Government approves drafting of bill to extend SFI’s remit

25 Jan 2012

The Government has approved the drafting of a bill to extend the remit of Science Foundation Ireland (SFI) to include the funding of applied research in order to support technology transfer and create commercial opportunities. Ultimately, the aim is to deliver economic returns and create jobs.

Sean Sherlock, TD, Ireland’s Minister for Research and Innovation, said this morning that he hoped the bill would be enacted as soon as possible this year.

Key aims of the bill are to ensure SFI targets its funding on the research areas that will deliver the best economic return for Ireland, creating jobs.

“SFI has been successfully supporting research teams carrying out oriented basic research in higher-education institutions, but this research is typically at an earlier stage than applied research which would involve companies carrying out research necessary to bring products or services to market,” said Sherlock this morning.

He cited a “gap” between funding for oriented basic research by SFI and supports from Enterprise Ireland and IDA to companies for applied research opportunities.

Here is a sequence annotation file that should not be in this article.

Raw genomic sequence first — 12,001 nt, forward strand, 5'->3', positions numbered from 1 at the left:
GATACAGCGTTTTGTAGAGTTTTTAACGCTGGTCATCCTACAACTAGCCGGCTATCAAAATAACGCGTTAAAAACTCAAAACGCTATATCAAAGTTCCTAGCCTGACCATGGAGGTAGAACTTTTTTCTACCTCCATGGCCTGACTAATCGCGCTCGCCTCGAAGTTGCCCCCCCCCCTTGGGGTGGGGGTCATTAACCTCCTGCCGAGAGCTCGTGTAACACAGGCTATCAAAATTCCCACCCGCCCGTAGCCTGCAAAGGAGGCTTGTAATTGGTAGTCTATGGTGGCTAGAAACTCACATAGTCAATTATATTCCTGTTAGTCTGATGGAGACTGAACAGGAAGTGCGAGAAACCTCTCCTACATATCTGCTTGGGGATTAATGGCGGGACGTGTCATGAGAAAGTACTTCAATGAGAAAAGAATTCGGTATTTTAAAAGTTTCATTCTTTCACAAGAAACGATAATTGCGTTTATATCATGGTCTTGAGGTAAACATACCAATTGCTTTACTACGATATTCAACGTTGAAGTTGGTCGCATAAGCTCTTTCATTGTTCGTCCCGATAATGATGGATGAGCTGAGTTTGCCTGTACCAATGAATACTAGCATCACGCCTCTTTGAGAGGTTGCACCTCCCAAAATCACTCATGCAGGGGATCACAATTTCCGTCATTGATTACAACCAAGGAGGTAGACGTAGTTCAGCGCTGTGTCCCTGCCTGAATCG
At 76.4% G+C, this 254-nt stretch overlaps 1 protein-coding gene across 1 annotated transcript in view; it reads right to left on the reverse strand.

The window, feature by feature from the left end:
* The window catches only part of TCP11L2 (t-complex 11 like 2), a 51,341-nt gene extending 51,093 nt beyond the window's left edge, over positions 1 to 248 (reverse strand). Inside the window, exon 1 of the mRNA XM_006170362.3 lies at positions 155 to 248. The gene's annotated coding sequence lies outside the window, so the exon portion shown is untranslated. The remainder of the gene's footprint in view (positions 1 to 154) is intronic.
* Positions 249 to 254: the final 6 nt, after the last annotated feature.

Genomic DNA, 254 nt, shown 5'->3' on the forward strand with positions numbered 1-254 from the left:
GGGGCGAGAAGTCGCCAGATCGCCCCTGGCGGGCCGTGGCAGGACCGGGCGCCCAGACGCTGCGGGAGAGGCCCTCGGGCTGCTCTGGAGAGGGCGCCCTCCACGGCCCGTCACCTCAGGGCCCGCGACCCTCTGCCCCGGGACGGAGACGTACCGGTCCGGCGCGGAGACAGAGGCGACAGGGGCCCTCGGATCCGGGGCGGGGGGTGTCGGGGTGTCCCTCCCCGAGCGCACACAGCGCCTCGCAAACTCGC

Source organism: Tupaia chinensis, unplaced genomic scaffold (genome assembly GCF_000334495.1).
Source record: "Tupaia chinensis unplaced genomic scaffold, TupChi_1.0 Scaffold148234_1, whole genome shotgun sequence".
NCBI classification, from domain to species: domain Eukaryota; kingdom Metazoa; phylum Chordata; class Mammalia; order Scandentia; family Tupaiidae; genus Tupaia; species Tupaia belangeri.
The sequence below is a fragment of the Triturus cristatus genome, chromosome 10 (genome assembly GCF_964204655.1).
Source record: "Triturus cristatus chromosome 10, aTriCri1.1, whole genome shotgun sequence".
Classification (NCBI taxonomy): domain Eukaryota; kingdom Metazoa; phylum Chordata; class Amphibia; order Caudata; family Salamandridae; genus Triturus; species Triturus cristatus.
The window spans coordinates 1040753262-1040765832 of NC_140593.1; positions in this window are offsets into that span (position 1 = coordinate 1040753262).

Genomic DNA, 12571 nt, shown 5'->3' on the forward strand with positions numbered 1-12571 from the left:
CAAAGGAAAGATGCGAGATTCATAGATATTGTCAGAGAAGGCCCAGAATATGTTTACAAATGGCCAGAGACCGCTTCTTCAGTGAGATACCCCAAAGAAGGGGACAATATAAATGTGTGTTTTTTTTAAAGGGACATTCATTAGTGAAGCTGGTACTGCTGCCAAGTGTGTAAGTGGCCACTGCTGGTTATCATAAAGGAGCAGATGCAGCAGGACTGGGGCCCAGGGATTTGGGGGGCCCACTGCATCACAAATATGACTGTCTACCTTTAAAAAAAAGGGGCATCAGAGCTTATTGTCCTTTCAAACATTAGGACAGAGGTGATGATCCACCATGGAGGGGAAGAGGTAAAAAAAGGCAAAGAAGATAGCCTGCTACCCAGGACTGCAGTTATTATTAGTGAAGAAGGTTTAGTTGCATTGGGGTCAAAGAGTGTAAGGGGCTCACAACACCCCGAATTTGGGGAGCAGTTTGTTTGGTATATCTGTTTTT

The minister said this extension would aim to fill the gap and provide better support, so that ideas created by Irish research groups could be taken to the commercialisation stage.

Sherlock said the bill would also emphasise that the development of employment in the State is included as part of SFI’s overall objective.

SFI’s Northern Ireland focus

He said the bill will also provide SFI with the legal power to fund research projects related to its focus areas in Northern Ireland.

A further aim will be to allow SFI to participate in collaborative funding schemes with countries in the European Economic Area or other countries.

The Office of the Parliamentary Counsel in the Attorney General’s office will now draft the bill.

A Research Prioritisation Group chaired by Jim O’Hara, the former head of Intel Ireland, has also completed work on the identification of priority areas for Irish research. The report, due to be published imminently, will also tie in with SFI’s strategy.

Carmel Doyle was a long-time reporter with Silicon Republic